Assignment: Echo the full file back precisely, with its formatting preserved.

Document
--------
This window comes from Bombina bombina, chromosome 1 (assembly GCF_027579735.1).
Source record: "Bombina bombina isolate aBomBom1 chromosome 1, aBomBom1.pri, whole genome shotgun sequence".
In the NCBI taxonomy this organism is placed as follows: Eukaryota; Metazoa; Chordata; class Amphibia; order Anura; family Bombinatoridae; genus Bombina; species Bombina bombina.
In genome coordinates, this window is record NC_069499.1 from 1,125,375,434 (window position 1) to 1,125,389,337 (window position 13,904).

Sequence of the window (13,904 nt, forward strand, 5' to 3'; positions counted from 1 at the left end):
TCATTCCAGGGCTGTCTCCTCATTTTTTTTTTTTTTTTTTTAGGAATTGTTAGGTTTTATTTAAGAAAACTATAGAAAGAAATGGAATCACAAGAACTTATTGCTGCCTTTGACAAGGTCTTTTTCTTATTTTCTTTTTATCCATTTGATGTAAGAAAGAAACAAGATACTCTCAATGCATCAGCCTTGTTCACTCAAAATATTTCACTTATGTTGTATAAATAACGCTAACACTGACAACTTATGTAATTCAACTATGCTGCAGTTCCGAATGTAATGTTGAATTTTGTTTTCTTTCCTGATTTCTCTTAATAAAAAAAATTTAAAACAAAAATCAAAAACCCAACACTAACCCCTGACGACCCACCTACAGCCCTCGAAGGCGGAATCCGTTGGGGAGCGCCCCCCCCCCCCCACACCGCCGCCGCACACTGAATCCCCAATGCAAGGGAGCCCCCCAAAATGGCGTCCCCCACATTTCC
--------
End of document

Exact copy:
This window comes from Bombina bombina, chromosome 1 (assembly GCF_027579735.1).
Source record: "Bombina bombina isolate aBomBom1 chromosome 1, aBomBom1.pri, whole genome shotgun sequence".
In the NCBI taxonomy this organism is placed as follows: Eukaryota; Metazoa; Chordata; class Amphibia; order Anura; family Bombinatoridae; genus Bombina; species Bombina bombina.
In genome coordinates, this window is record NC_069499.1 from 1,125,375,434 (window position 1) to 1,125,389,337 (window position 13,904).

Sequence of the window (13,904 nt, forward strand, 5' to 3'; positions counted from 1 at the left end):
TCATTCCAGGGCTGTCTCCTCATTTTTTTTTTTTTTTTTTTAGGAATTGTTAGGTTTTATTTAAGAAAACTATAGAAAGAAATGGAATCACAAGAACTTATTGCTGCCTTTGACAAGGTCTTTTTCTTATTTTCTTTTTATCCATTTGATGTAAGAAAGAAACAAGATACTCTCAATGCATCAGCCTTGTTCACTCAAAATATTTCACTTATGTTGTATAAATAACGCTAACACTGACAACTTATGTAATTCAACTATGCTGCAGTTCCGAATGTAATGTTGAATTTTGTTTTCTTTCCTGATTTCTCTTAATAAAAAAAATTTAAAACAAAAATCAAAAACCCAACACTAACCCCTGACGACCCACCTACAGCCCTCGAAGGCGGAATCCGTTGGGGAGCGCCCCCCCCCCCCCACACCGCCGCCGCACACTGAATCCCCAATGCAAGGGAGCCCCCCAAAATGGCGTCCCCCACATTTCC